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Old 14-11-2010, 20:18   #1
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What Should I Be Learning ?

In roughly three years from now I plan to go cruising solo, El Caribe to start with. I spend around three hours a day (minimum) reading this forum and going to all the boat porn sights, and it's finally occured to me that since I am two years away from buying a sailboat, perhaps my time would be better spent if I should start learning how to tie knots, splice line, fix electrical qizmoes, plumbing... The list is endless and daunting.

I am looking for input: what subjects should I be learning? What are the most important things to start with that would make sailing easier when I eventually find myself alone in the deep blue sea? I don't actually know how to sail unless you count a year sailing a twelve foot tri in a small bay. Sailing I will learn. As far as knots go, I can tie my shoes.

Since I haven't bought the boat yet, I fear that if I learn diesel machanics I'll end up with a gas outboard. So, what would you suggest I spend my three hours a day learning? Weather? Sewing? There are so many things I don't know, Aaaaggggg! Suggestions on your idea of three to start with would be greatly appreciated.
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Old 14-11-2010, 20:49   #2
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I suggest you find friends with boats and start going sailing...volunteer to help with the maintenance, start with holding the flashlight, take a diesel class, 3 hours a day...take a job in a small yard or as a mechs helper...maybe for beer money...it will rub off.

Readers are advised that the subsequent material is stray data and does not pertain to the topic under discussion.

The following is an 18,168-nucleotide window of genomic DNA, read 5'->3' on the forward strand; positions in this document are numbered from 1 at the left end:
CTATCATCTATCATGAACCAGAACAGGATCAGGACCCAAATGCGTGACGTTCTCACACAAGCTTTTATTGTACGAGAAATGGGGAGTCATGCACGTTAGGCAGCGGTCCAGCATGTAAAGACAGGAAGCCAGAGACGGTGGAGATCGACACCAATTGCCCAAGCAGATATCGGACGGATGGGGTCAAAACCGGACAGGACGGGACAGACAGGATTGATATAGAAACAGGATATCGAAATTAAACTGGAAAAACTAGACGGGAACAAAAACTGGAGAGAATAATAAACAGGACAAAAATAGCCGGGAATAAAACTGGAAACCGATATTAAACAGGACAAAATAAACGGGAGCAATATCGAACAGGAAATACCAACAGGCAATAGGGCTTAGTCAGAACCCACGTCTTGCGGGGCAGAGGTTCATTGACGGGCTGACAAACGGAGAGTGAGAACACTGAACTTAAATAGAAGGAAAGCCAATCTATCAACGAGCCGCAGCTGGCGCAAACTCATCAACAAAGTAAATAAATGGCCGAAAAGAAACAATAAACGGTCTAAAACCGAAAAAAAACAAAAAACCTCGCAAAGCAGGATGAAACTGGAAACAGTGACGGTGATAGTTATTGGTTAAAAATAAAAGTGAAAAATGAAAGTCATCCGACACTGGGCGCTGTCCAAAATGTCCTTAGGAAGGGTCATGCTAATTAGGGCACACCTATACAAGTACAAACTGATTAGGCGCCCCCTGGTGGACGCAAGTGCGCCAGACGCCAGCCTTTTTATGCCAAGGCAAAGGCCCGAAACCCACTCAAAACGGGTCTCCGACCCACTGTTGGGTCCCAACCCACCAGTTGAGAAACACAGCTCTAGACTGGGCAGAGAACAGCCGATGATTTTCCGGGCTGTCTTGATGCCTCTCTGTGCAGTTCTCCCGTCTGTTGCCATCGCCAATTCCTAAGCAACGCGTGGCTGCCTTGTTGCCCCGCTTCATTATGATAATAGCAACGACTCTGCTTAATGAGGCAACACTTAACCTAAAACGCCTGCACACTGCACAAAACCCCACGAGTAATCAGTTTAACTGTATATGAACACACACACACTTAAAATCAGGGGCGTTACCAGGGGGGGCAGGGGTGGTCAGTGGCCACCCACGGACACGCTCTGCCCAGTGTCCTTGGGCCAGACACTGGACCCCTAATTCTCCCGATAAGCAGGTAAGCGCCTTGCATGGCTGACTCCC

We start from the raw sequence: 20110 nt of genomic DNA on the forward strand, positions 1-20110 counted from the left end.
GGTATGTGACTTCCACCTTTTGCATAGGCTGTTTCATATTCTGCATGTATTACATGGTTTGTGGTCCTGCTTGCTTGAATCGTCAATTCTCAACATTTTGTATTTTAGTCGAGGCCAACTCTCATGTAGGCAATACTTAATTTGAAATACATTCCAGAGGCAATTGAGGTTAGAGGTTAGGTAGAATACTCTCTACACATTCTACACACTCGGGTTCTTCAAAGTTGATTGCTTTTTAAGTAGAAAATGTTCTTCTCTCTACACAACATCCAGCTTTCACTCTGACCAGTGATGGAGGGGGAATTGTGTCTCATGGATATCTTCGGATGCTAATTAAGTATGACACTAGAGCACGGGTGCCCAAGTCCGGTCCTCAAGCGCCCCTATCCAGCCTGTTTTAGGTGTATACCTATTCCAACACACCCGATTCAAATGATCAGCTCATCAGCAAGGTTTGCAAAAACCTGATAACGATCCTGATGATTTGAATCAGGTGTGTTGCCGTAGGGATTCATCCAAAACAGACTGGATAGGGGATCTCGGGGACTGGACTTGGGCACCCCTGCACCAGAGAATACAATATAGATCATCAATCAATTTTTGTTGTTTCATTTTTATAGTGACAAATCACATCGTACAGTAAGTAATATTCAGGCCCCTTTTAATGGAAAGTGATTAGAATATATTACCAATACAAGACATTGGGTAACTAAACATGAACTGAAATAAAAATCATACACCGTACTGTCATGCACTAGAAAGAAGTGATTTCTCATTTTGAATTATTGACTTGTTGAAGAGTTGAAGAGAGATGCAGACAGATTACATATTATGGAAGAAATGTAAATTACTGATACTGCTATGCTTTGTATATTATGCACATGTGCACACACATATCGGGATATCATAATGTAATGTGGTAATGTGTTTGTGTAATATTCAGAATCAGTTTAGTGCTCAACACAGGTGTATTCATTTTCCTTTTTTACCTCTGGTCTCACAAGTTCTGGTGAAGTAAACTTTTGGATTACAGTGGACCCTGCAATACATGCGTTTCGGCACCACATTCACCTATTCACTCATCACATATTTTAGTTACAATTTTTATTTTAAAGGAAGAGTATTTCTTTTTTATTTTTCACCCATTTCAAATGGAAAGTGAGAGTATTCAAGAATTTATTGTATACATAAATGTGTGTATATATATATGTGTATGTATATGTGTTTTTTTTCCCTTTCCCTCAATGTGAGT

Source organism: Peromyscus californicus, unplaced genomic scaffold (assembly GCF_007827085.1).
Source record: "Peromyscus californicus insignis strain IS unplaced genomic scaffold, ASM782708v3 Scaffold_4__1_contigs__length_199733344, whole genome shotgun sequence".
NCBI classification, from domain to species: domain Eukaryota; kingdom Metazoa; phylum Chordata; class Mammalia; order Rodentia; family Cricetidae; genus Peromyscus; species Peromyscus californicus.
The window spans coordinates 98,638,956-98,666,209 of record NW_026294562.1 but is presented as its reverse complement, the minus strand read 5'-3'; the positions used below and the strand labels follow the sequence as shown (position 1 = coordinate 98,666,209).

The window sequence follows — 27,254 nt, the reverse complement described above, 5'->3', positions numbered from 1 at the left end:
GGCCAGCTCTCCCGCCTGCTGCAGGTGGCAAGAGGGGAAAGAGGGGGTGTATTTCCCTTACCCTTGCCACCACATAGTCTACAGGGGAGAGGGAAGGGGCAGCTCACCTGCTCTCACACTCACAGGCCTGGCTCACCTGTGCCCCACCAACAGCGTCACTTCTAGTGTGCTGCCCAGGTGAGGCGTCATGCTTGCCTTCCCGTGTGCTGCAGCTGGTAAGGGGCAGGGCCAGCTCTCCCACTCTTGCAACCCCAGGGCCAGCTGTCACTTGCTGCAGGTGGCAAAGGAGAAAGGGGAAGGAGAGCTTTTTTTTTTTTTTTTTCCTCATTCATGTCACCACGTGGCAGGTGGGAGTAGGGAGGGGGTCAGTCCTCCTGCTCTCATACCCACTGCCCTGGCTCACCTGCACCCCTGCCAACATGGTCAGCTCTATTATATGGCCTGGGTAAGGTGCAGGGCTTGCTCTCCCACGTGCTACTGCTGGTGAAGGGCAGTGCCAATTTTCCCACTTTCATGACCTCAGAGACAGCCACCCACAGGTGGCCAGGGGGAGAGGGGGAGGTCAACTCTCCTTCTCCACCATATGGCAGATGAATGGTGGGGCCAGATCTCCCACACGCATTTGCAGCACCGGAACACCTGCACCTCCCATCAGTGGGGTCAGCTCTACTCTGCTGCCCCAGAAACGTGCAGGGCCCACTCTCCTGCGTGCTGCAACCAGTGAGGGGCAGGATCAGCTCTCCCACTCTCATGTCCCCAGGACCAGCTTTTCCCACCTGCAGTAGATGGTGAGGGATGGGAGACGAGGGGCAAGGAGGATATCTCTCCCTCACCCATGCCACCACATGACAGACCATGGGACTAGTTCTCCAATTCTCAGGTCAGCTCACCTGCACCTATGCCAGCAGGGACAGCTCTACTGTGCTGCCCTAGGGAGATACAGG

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Old 14-11-2010, 20:50   #3
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What you need is experience. In the boating world there is little replacement experience. For all you know you may get sicker then a pregnant woman when you get out there.

The really important experiences are anchoring, navigation, communications, heavy weather and currents the rest is a little less dangerous.
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Old 14-11-2010, 21:28   #4
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Originally Posted by ty.gregory View Post
I am looking for input: what subjects should I be learning? What are the most important things to start with that would make sailing easier when I eventually find myself alone in the deep blue sea?
Many racing skippers find it hard to get regular crew, particularly on maintenance day. If you went to a boat yard that lets owners work on their own boats, see if there's any skipper who wants a hand. You'll learn heaps and he won't forget you when he's got room on the boat for 1 extra. With a bit of sea time, you'll learn the most important thing, that is: Do I really like this? It's nice to know this before you buy the boat.

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Old 15-11-2010, 05:35   #5
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Go to the closest yacht club that races boats of your size and volunteer as crew. You will learn vastly more there that you'd believe by breaking other people boats

Go do courses on history, geography, biology, marine sciences etc.

For home time a good craft session could be
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would teach you more about electricity than most cruisers know.

Short course in diesel maintenance - Yanmar run them, I think.

Spanish

But there are things you can leave till you are 'on the road' like your scuba ticket.